- Use a pencil or fingers to create a hole in each pellet, which will plant one seed in each area. Make sure the seeds are completely covered. Place in a room with indirect sunlight and keep pellets moist. Continue care until sprouts reach the greenhouse container's top, then transplant them into a larger container to grow until it's time to move the plant outdoors.
Potting and Repotting Bamboo
When growing bamboo in a container, it might be necessary to repot the plant once it outgrows its current space. As an aggressive spreader, bamboo—especially running bamboo—can quickly overgrow if not maintained.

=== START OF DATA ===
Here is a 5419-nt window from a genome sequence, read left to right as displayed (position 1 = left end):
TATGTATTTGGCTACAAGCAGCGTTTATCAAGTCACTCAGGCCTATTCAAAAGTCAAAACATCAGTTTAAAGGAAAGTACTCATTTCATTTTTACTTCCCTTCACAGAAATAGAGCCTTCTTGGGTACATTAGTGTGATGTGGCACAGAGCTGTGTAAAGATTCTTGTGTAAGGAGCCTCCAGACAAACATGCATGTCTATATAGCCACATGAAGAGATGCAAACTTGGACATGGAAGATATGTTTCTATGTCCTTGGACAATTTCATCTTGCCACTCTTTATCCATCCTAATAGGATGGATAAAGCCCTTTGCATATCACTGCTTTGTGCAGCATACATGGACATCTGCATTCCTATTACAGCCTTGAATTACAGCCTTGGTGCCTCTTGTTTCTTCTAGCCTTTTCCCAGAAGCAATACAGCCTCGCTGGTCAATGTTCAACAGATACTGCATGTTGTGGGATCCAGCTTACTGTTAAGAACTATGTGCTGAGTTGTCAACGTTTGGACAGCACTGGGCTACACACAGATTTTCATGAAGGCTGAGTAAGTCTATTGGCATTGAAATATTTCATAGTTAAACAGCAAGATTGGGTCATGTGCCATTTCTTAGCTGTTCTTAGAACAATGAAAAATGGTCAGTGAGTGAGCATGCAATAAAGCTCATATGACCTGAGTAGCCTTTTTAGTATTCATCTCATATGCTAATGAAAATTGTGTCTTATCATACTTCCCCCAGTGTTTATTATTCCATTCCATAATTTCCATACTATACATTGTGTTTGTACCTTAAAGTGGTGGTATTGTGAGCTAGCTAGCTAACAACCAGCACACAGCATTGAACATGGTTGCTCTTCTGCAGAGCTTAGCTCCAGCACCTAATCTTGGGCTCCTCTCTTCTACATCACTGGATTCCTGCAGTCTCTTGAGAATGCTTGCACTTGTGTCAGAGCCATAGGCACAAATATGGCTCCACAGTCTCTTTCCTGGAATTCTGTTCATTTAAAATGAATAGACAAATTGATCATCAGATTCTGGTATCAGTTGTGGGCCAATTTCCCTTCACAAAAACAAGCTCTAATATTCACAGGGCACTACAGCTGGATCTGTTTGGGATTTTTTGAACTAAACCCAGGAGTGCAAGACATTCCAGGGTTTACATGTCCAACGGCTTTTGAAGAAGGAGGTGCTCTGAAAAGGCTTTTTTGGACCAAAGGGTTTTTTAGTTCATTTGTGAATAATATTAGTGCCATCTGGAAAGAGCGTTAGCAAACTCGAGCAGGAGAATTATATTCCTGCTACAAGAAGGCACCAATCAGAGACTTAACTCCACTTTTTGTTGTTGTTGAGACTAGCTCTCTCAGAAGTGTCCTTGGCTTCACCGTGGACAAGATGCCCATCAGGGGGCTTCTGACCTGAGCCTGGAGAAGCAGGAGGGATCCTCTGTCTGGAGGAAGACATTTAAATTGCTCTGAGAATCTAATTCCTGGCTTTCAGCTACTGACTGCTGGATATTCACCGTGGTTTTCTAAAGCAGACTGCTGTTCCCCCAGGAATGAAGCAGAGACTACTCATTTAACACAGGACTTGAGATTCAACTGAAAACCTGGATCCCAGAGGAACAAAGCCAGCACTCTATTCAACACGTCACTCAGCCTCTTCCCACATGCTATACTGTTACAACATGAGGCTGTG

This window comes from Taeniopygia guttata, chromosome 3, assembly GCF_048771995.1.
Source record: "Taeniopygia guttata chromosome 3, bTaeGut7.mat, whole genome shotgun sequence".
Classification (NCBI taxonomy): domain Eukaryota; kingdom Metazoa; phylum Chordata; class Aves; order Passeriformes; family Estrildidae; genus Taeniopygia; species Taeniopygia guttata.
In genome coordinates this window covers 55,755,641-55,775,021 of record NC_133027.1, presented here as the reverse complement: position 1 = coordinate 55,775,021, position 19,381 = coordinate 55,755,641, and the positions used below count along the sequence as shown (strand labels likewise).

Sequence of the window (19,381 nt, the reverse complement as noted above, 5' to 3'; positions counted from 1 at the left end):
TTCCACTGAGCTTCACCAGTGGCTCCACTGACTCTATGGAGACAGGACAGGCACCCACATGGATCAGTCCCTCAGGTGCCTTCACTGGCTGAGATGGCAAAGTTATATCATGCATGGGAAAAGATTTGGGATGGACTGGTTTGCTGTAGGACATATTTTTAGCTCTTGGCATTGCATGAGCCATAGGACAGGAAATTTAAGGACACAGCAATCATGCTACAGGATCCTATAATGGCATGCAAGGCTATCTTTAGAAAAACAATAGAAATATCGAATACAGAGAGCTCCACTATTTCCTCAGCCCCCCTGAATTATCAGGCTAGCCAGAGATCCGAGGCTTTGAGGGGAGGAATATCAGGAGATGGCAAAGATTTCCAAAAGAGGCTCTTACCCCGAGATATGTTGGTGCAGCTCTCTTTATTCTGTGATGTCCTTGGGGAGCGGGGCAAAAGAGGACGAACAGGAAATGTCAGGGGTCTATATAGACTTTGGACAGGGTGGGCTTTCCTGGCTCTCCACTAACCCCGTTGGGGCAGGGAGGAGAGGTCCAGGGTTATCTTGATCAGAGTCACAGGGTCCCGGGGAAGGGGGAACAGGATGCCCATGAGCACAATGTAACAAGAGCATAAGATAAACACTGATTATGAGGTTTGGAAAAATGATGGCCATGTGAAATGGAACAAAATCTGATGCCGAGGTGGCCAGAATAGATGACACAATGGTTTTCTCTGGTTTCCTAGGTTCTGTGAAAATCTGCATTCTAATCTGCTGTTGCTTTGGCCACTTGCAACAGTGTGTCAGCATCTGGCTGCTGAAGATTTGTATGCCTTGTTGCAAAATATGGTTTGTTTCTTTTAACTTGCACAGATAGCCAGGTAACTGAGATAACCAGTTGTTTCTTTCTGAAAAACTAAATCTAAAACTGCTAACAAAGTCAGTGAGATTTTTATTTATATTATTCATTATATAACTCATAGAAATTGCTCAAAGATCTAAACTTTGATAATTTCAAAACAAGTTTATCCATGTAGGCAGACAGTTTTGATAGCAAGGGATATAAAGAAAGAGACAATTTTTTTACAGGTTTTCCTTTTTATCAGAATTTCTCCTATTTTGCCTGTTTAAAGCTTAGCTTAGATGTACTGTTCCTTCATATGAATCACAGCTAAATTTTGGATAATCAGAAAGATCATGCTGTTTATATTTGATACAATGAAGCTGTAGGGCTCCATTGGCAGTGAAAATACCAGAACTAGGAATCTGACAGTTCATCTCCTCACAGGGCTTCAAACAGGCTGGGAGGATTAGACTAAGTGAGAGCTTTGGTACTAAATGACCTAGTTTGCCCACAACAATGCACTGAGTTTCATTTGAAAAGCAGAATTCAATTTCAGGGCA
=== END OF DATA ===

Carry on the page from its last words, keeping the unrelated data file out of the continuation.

Start with a sturdy, well-draining container with similar depth and width. Fill the container with rich potting soil, enough to cover the top of the root ball. Transplant the root ball in the new container, but do not pack the plant too deeply, as this can cause rot. Leave air pockets in the soil and water thoroughly. Depending on your preferences, continue repotting bamboo or gently dive the rhizomes to maintain shape and appearance.
After establishing growth, bamboo plants are relatively cold-hardy in USDA Zones 6-10. Planting bamboo in the spring is best to allow culms to emerge and take root before experiencing colder conditions. Adding mulch to the plant during its first winter season is recommended when planted outdoors. If using a container to grow bamboo, move the plant indoors before the first frost.
Common Pests & Plant Diseases